A rope, harness, rack of draws, and the other little things are only about 30 liters. If you are sharing gear with a partner it's even less. Why such a big bag?


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By Jeremy Kasmann
From Denver, CO
May 14, 2013

Yes, it is a waste of money. Way too big for sport climbing. Encourages bringing too much stuff. Really should just roll everything up in a rope bag (though who wastes money on a rope bag when you can use an Ikea bag??). I am not going to try to justify the insanity.

If you can still get a Miura 50, get it. People at crags have started asking if they can buy mine.


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By Jon Zucco
From Denver, CO
May 14, 2013
yaak crack Red Rock Canyon, NV

After 5 years of regular use, this is the only issue I've encountered with the Miura 50.  Not really an issue though as it doesn't affect functionality.
After 5 years of regular use, this is the only issue I've encountered with the Miura 50. Not really an issue though as it doesn't affect functionality.


One burly pack.
One burly pack.


if you have access to one of these bad boys, jump on that shit.


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By Mal H.
May 14, 2013

I can't believe how short-sighted and stupid Arcteryx was for redesigning the Miura packs.


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By andreis
May 14, 2013

The only reason I was looking into investing money into the crag pack is that it can also double as a great travel pack thanks to the panel loading system. MH Splitter looks the best as it has pretty smart internal compartments, however I do like the streamline look of the Mammut. I'm wondering if anyone here used either one as a travel bag without gear.

Thank you!


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By Mal H.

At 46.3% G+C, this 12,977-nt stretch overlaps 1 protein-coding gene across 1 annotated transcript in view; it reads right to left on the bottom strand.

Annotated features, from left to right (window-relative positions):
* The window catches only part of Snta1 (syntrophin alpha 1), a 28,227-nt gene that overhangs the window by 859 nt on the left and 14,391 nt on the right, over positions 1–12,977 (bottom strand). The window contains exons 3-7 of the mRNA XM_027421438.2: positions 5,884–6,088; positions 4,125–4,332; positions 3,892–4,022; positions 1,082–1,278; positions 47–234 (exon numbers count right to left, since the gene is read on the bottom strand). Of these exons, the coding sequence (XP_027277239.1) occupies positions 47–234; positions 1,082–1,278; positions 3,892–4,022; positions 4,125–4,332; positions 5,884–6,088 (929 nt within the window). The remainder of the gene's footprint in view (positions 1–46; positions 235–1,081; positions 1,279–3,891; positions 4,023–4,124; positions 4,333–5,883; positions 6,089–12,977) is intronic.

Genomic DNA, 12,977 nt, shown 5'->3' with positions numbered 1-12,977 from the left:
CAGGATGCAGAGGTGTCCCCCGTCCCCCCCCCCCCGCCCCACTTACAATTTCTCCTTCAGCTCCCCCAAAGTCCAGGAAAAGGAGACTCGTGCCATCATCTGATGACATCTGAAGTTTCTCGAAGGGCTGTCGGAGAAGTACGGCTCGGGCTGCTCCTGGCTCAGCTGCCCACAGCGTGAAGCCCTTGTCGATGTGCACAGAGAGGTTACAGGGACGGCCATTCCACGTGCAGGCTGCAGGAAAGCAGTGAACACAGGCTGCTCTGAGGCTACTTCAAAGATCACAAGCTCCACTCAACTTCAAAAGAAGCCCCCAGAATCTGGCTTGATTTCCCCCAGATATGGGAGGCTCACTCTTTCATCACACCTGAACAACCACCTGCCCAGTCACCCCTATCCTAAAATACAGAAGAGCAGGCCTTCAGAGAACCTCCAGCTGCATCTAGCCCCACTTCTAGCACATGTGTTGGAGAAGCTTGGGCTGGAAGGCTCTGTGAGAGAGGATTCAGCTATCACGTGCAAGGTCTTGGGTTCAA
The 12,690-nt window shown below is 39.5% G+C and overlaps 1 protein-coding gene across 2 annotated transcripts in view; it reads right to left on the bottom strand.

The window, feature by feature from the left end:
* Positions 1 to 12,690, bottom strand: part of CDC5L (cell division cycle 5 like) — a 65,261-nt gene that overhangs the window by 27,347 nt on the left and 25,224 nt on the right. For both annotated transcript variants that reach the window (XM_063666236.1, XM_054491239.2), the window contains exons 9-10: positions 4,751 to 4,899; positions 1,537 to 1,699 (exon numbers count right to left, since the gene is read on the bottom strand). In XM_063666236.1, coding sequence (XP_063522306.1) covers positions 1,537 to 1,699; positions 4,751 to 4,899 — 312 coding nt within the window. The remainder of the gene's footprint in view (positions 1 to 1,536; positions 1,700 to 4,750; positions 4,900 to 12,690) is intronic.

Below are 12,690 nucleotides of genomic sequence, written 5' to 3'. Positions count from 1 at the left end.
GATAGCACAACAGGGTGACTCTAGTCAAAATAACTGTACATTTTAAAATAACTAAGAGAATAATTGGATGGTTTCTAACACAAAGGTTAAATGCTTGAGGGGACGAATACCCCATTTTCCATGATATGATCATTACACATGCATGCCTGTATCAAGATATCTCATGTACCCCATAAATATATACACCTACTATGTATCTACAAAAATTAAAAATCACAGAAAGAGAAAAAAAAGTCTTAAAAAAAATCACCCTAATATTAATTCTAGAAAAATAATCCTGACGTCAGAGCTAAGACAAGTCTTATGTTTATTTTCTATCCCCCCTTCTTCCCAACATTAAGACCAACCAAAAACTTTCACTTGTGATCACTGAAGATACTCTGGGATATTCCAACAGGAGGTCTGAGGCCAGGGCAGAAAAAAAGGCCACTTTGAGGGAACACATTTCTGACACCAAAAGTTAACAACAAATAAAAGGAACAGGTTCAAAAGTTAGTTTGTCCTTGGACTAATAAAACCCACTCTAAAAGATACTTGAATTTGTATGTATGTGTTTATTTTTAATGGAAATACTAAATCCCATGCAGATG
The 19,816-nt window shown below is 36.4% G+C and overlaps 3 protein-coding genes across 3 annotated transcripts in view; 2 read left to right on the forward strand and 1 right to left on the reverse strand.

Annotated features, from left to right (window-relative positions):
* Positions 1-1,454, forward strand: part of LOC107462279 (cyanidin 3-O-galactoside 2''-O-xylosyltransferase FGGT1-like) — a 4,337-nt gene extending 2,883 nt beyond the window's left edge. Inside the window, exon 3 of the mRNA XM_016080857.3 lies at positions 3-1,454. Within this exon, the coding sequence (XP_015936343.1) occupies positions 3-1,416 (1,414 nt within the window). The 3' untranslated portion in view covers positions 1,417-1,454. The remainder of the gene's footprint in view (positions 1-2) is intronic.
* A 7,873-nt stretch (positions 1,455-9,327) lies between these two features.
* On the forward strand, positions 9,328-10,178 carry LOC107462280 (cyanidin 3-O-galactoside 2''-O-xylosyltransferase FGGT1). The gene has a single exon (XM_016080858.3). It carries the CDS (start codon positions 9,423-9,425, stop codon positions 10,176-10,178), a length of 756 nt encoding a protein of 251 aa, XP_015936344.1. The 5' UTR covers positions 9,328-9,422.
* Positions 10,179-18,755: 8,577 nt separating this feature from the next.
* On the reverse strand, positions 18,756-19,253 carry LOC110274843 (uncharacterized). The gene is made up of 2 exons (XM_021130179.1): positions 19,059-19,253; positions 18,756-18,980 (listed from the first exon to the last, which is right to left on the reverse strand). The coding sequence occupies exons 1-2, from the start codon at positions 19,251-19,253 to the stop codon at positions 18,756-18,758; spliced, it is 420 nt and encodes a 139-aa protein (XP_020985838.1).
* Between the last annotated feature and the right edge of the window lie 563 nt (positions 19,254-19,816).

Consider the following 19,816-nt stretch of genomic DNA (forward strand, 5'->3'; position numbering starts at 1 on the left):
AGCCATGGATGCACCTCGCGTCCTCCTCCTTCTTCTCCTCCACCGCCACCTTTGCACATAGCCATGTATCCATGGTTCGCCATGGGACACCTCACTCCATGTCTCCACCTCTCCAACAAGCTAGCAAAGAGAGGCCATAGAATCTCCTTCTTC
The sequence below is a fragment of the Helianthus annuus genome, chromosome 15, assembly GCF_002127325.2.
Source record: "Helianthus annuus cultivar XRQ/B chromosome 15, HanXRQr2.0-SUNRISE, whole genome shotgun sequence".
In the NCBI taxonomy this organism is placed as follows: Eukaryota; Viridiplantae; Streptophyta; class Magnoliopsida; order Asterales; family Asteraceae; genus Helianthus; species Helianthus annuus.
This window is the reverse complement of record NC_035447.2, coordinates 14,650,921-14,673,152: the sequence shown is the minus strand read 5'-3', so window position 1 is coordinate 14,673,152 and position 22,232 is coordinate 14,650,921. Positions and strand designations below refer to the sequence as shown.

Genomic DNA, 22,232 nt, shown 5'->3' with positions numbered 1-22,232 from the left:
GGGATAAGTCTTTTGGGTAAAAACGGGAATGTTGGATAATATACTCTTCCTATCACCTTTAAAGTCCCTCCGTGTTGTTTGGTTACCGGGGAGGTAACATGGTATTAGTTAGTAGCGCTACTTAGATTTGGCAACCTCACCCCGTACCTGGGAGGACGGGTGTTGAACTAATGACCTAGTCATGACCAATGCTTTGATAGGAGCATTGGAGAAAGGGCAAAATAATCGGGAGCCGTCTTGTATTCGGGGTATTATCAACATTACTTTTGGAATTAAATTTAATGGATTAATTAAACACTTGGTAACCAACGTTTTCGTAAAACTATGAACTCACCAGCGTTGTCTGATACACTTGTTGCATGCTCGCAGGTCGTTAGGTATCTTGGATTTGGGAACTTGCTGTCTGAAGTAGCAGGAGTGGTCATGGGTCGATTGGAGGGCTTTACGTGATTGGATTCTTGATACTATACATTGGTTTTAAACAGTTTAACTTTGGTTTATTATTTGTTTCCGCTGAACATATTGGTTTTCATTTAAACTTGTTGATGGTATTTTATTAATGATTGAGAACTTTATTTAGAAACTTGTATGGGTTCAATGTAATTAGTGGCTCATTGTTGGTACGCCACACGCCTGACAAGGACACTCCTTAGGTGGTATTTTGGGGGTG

May 14, 2013

andreis wrote:
The only reason I was looking into investing money into the crag pack is that it can also double as a great travel pack thanks to the panel loading system. MH Splitter looks the best as it has pretty smart internal compartments, however I do like the streamline look of the Mammut. I'm wondering if anyone here used either one as a travel bag without gear. Thank you!


Well, the Mammut is more like a duffel bag with shoulder straps and the Splitter is a traditional daypack. I would think the duffel would be better for travel.


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By Mike wand
From San Marcos
May 14, 2013
El Capitan reservoir from the top of ECM

+1 for the Black Diamond Demon Duffel. I love this simple pack for Jtree trad and sport at New Jack City.


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By Ray Pinpillage
From West Egg
May 14, 2013
Cleo's Needle

bearbreeder wrote:
honestly any pack will work...


Until it doesn't. I ruined a bunch of packs cragging until I bought a Muira 50.

Buy a pack with a padded lower and heavy fabric. Lightweight packs don't last dragging them through the dirt with a rack in the bottom (or side).


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By bearbreeder
May 14, 2013

Ray Pinpillage wrote:
Until it doesn't. I ruined a bunch of packs cragging until I bought a Muira 50. Buy a pack with a padded lower and heavy fabric. Lightweight packs don't last dragging them through the dirt with a rack in the bottom (or side).


plenty of cheap packs with durable enough fabric ... its not like yr hauling em up chimneys or walls on multi

and plenty of people who climb just fine without "cragging" packs ;)


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By Bill Shubert
May 14, 2013
Me on Kamakaze 5.10a (Ozone)

I've been really happy with my REI Pinnacle 35. It's not expensive and works well. If I run out of space inside it has straps so I can attach ropes on top or the sides. Not a huge pack but big enough for what you'll carry on a day of sport climbing.